The next case is that of Adams v. Broughton, 2 Strange, 1078, and more fully reported in Andrews, 18. An action of trover had been brought against one Mason and judgment obtained, whereupon a writ of error was brought. Another action of trover was then brought by the same plaintiff, for the same goods, against Broughton. On a motion to hold the defendant last named to special bail, it was said by the Court, according to Andrews, Chief Justice Lee being absent, “ The property of the goods is entirely altered by the judgment obtained against Mason, and the damages recovered in the first action are the price thereof; so that he hath now the same property therein as the original plaintiff had; and this against all the world.” And therefore the motion was denied. According to Strange, Mason had obtained an injunction on showing that the property had been delivered to Broughton, and thereupon the action was brought against the latter. There- seems to be some uncertainty about this case, and it is so imperfectly reported that it cannot be regarded as of much value.

It is an unsettled question, however, whether a judgment in trespass or trover does by implication of law, per se, transfer the title to the goods to the defendant, without payment or satisfaction of the judgment. 2 Kent’s Comm. 388, 9, and note c, 5th ed. The decisions on this point are contradictory. *484In Pennsylvania, it has been held that the recovery of a judgment, without satisfaction, changes the right of property and divests the plaintiff’s title. Floyd v. Brown, 1 Rawle, 121" court="Pa." date_filed="1829-01-12" href="" opinion_id="6314268">1 Rawle, 121.— Marsh v. Pier, 4 id. 273. — Merrick’s Estate, 5 Watts & Serg. 17. In Virginia and South Carolina, the same rule seems to have been adopted. Murrell v. Johnson’s Adm’r, 1 Hen. & Munf. 449. — Rogers v. Moore, 1 Rice, 60.— Wilburn ads. Bogan, 1 Spears, 179. In Campbell v. Phelps, 1 Pick. 62, this point was passed over and the decision made upon another. Chief Justice Parker, in delivering’the opinion of the Court, expresses some doubt as to the correctness of the doctrine, that a judgment recovered in trespass or trover is of itself a bar to another action by the plaintiff for the same goods, and alludes to some inequitable consequences which would result from such a rule if established. Justice Wilde, however, in a dissenting opinion in the same case, expressly denies that the mere recovery of a judgment for damages in these actions, will operate so as to vest the property in the defendant.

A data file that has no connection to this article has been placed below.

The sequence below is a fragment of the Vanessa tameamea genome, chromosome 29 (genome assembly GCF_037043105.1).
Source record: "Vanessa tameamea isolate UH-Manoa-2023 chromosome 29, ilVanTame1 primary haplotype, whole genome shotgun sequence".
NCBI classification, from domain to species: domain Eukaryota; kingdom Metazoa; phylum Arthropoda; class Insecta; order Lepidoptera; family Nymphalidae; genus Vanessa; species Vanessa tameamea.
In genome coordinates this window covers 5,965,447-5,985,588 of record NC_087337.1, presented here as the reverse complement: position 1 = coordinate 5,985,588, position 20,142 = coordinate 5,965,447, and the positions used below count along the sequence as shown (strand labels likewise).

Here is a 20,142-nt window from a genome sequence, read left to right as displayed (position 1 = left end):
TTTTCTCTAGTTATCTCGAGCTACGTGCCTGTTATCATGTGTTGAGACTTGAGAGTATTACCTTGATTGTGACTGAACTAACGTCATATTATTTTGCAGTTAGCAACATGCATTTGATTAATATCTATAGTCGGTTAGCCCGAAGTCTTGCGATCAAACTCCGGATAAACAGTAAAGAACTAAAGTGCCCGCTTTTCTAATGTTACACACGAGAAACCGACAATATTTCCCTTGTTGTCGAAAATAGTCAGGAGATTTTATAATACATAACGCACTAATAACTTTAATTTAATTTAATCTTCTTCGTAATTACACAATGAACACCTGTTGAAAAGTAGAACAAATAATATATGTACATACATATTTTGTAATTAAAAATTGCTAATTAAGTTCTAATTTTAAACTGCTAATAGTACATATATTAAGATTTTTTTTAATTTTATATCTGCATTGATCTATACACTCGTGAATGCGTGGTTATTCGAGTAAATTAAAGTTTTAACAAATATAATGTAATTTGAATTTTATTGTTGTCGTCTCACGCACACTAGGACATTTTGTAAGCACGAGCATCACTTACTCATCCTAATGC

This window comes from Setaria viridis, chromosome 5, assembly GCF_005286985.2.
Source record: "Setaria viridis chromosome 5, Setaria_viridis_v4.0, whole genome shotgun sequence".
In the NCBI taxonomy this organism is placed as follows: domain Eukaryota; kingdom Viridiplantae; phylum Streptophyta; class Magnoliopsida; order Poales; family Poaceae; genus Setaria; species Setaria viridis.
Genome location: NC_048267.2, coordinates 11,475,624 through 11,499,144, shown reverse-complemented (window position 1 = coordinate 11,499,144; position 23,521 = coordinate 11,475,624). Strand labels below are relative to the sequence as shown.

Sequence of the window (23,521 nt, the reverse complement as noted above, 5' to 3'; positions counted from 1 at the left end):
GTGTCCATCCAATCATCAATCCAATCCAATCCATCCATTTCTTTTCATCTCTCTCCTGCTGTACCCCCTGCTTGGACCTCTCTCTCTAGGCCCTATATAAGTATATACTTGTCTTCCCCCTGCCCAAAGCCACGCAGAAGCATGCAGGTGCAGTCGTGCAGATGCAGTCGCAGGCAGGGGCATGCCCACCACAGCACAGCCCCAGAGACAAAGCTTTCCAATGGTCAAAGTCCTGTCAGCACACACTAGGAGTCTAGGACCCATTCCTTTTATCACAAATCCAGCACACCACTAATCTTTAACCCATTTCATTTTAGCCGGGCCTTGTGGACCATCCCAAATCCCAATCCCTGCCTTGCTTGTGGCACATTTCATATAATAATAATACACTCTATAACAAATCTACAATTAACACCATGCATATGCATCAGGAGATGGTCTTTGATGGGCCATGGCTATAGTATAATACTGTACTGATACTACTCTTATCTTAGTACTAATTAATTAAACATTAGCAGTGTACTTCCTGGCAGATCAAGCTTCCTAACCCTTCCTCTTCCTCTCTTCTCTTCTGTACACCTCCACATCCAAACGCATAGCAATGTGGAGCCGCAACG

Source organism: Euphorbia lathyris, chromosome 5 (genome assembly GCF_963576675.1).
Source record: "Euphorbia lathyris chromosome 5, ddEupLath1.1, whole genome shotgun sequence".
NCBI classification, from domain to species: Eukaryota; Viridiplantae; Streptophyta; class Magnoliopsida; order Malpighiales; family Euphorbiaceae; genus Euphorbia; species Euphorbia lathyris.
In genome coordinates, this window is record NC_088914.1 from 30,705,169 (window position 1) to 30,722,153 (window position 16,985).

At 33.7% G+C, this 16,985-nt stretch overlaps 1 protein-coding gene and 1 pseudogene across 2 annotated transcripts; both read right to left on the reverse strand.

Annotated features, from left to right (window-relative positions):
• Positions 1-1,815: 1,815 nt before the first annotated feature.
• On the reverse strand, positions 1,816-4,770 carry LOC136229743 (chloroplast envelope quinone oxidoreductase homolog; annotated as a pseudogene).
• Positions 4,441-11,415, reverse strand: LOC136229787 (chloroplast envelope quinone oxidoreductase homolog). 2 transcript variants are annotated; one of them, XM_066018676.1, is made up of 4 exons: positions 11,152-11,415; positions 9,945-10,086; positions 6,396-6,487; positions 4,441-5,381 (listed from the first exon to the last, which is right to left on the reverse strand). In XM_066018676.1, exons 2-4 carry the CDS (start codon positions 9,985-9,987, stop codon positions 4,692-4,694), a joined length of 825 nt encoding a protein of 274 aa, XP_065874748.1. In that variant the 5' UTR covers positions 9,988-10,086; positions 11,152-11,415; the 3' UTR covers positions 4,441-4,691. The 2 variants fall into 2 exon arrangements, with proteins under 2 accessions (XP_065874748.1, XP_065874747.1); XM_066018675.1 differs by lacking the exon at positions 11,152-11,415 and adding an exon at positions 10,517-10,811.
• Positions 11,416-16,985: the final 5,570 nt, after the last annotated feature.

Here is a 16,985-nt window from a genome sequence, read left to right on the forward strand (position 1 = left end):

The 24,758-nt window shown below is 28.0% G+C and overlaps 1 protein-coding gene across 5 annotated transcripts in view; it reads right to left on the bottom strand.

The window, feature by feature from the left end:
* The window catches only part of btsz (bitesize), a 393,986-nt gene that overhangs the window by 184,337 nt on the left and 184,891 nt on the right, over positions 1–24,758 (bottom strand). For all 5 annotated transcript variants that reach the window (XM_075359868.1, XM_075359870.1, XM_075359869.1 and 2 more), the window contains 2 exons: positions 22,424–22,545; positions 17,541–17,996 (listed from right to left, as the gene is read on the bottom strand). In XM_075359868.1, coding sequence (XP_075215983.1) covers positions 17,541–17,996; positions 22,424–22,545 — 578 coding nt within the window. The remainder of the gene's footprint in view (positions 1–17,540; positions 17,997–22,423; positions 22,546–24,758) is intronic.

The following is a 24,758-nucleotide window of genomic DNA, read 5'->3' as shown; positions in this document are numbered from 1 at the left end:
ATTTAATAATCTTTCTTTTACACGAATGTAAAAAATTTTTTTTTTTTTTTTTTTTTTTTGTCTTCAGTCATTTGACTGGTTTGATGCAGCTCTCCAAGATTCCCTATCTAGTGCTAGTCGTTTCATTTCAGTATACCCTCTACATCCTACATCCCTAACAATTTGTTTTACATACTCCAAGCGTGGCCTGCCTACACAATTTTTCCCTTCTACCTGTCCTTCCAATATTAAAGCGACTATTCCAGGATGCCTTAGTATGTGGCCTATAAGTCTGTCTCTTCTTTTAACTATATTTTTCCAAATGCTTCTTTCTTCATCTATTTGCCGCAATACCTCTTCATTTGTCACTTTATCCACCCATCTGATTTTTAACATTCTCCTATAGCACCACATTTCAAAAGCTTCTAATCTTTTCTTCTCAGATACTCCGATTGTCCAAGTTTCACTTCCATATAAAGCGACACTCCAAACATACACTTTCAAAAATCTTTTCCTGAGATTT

In New York, it has been held that the right of property would not vest in the defendant without a satisfaction of the judgment. Curtis v. Groat, 6 Johns. 168" court="N.Y. Sup. Ct." date_filed="1810-08-15" href="" opinion_id="5472607">6 Johns. 168, was an action of trover for 600 bushels of coals. The coals were on the defendant’s land and made out of his wood. There had been a former suit in trespass between the same parties, for damages for cutting the timber and making it into coals, and the value of the timber cut an^l a counter demand for the coals had been submitted to the jury. The Court held it was sufficient in this case that the demand for the coals had been once submitted to the jury, but that putting the former trial out of the question, the plaintiff had no right to the coals, on the principle that a wilful trespasser cannot acquire a title to property, merely by changing it from one species to another. It was admitted that a recovery in trespass or trover for a specific chattel taken or detained, and execution done thereon, would change the property; but it was denied that this case came within the rule, the recovery in trespass not having been for the coals. The point came up more directly in Osterhout v. Roberts, 8 Cowen, 43. This was an action of trover for a watch. The defendant pleaded that a previous judgment *485had been obtained by the plaintiff for the value of the same watch against the defendant’s son, on which the son was imprisoned sixty days in the county jail. It was held that the property in the watch had not been transferred by the previous judgment, as the imprisonment was not an actual satisfaction of it. '